Honda Jazz Hatchback full 9 point review

  • Performance

    2 out of 5 stars

    Review-OnRoad The 1.3-litre petrol engine feels short of low-rev punch next to the turbocharged engines in many rivals, so it has to be revved hard if you want even moderately brisk acceleration. You’ll find yourself regularly changing down a gear on faster roads, too. Avoid the optional CVT automatic gearbox if you can, because it makes the Jazz feel decidedly slower than the manual version.

  • Ride & Handling

    3 out of 5 stars

    Review-OnRoad Light steering helps take the effort out of driving the Jazz in town, but it offers little reassurance on country roads. You’re better off taking things pretty slowly anyway, because there’s plenty of body roll in tight bends. In short, there’s little fun to be had behind the wheel of a Jazz, but at least its handling is safe and predictable. The ride is unsettled, however, and the body tends to bob about over bumps and crests.

  • Refinement

    2 out of 5 stars

    Review-OnRoad The Jazz’s engine is perfectly smooth, even at high revs, and its gearshift is snappy and precise. However, a lot of boomy engine noise enters the cabin even at medium revs, which is particularly annoying since you often have to work the engine pretty hard. Wind and road noise become increasingly bad at high speeds, too.

  • Buying & Owning

    3 out of 5 stars

    Review-Ownership Like-for-like list prices are generally less than a Ford Fiesta’s, but the mid-range models are more expensive than the equivalent VW Polo, let alone a Skoda Fabia. The Jazz’s Personal Contract Purchase (PCP) deals are competitive, if no better than the offers available on many rivals. At least the efficient engine keeps down fuel and tax costs, while insurance and servicing bills are also low.

  • Quality & Reliability

    4 out of 5 stars

    Review-Ownership The Jazz’s cabin is certainly well screwed together. None of the dashboard surfaces flex and neither do the fittings on the centre console. That said, the best small cars use higher-quality materials and have switchgear that feels more substantial. We’d expect the Jazz to have excellent reliability; the previous model was voted one of the most reliable cars in our latest customer satisfaction survey. Honda as a manufacturer got an outstanding score in our most recent reliability study, too.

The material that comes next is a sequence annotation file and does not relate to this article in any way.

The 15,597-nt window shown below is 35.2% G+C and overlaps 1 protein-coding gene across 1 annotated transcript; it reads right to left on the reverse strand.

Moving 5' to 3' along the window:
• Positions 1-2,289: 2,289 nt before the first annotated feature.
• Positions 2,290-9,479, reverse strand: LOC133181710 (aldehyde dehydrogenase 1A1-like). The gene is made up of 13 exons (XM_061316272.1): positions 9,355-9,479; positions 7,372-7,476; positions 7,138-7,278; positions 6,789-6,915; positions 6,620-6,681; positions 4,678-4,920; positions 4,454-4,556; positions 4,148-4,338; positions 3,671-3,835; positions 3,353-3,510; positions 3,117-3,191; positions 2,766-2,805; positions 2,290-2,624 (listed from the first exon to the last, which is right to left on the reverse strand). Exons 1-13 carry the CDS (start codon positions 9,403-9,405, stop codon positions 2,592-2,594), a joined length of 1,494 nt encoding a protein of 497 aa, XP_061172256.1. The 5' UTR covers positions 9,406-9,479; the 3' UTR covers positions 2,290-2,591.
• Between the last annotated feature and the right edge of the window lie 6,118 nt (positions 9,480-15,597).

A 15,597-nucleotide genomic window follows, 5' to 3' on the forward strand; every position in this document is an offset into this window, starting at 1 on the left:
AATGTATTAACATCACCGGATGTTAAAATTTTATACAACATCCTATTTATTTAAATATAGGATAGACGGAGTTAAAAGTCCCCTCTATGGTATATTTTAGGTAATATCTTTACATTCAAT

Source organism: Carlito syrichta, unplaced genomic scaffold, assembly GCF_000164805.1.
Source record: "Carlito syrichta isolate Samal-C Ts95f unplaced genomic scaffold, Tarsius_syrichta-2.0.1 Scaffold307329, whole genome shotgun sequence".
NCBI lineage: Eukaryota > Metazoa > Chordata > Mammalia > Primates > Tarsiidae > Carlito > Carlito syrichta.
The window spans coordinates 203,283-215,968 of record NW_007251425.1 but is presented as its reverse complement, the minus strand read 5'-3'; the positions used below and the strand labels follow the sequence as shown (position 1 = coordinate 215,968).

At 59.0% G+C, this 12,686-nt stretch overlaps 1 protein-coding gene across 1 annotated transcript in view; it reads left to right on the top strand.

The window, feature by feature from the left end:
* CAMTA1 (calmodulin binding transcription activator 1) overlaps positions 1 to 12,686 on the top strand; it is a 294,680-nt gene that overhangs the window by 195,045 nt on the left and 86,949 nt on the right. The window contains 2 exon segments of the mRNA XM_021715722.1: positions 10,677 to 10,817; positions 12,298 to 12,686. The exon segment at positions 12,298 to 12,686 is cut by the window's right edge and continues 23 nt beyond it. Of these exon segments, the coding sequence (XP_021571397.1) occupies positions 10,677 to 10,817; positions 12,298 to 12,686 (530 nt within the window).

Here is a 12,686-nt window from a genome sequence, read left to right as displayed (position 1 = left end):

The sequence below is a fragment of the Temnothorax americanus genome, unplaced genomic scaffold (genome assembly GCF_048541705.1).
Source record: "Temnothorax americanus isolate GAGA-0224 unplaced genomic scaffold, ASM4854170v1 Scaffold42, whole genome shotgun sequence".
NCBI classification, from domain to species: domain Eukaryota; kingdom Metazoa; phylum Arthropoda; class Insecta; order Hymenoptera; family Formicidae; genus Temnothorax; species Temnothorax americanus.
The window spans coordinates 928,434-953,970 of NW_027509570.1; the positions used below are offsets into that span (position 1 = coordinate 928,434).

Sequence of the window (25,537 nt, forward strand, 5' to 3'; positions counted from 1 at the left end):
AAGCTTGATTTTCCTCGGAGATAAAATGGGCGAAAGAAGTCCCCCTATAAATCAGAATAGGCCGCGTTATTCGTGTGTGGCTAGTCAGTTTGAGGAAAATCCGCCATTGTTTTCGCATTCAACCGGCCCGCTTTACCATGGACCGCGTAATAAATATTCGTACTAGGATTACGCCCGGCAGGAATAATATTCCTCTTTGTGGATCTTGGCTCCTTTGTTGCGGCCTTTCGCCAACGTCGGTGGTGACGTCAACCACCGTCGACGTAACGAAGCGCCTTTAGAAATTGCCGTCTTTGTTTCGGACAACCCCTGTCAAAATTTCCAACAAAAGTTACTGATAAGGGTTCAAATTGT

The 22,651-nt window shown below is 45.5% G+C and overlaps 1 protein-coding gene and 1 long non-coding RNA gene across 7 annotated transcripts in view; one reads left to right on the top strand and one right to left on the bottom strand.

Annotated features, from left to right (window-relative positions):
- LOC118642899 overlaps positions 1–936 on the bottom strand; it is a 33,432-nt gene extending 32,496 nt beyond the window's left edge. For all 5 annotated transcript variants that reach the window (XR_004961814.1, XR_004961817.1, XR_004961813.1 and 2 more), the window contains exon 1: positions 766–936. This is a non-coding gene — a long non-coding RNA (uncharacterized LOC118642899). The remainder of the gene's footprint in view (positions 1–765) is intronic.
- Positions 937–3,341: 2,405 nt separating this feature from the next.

• Safety & Security

    4 out of 5 stars

    Review-Ownership Every Jazz comes with an impressive list of safety equipment, including automatic emergency city braking and six airbags. Mid-spec SE and high-end EX models come with more advanced features, such as forward collision and lane departure warning technology, plus traffic sign recognition. There’s even a system that’ll warn you if another vehicle is about to cross your path while you’re reversing. An alarm is fitted from SE versions and up.

  • Behind The Wheel

    4 out of 5 stars

    Review-Cabin Plenty of adjustment to the seat and steering wheel means that drivers of all sizes will be able to get comfortable. The pedals also line up nicely with the driver’s seat, and the Jazz’s tall windows and thin pillars mean all-round visibility is excellent. The dashboard is logically designed, while SE cars and above get Honda’s Connect infotainment system, which consists of a nicely positioned, responsive touchscreen; bright sunlight can make it difficult to see what’s on the screen, though.

  • Space & Practicality

    5 out of 5 stars

    Review-Cabin This is where the Jazz excels. Four tall adults can sit in comfort; there’s excellent headroom all round, and the rear passengers’ knees will be well clear of the front seatbacks. Shoulder-room is also good. The 60/40 split-folding rear seats drop completely flat, while Honda’s Magic Seat system means you can flip up their bases to create a space that’s ideal for transporting tall items such as plants or bikes. The front passenger seat also folds down, while access to the big boot is superb.

  • Equipment

    3 out of 5 stars

    Review-Cabin Entry-level S versions forgo alloy wheels, but do get a DAB radio, automatic lights and wipers, air-con and cruise control. We’d spend the extra on SE trim, which adds alloys, a touchscreen infotainment system, front and rear parking sensors, and electrically folding door mirrors for not a lot extra. EX cars get luxuries such as climate control, a reversing camera and keyless entry and engine starting, but we’d save the cash and stick with SE. Sat-nav is an option on SE and EX versions.

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